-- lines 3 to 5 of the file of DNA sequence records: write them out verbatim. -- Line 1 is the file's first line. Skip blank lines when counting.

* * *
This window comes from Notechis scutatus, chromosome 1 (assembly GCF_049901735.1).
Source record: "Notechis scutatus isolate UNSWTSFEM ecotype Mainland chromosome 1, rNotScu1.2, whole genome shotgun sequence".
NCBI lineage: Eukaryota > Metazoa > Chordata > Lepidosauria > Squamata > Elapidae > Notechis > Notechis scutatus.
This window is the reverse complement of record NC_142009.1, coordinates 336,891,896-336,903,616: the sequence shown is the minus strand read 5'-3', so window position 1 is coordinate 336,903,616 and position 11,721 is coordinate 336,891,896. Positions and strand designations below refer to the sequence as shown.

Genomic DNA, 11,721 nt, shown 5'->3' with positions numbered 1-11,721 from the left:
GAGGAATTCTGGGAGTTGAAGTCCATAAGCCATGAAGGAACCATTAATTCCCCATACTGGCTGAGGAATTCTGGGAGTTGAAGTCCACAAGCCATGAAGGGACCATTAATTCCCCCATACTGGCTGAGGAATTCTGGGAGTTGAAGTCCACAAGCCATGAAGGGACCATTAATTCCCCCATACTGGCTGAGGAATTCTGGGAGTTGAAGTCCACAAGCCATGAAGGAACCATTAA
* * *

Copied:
NCBI lineage: Eukaryota > Metazoa > Chordata > Lepidosauria > Squamata > Elapidae > Notechis > Notechis scutatus.
This window is the reverse complement of record NC_142009.1, coordinates 336,891,896-336,903,616: the sequence shown is the minus strand read 5'-3', so window position 1 is coordinate 336,903,616 and position 11,721 is coordinate 336,891,896. Positions and strand designations below refer to the sequence as shown.

Genomic DNA, 11,721 nt, shown 5'->3' with positions numbered 1-11,721 from the left: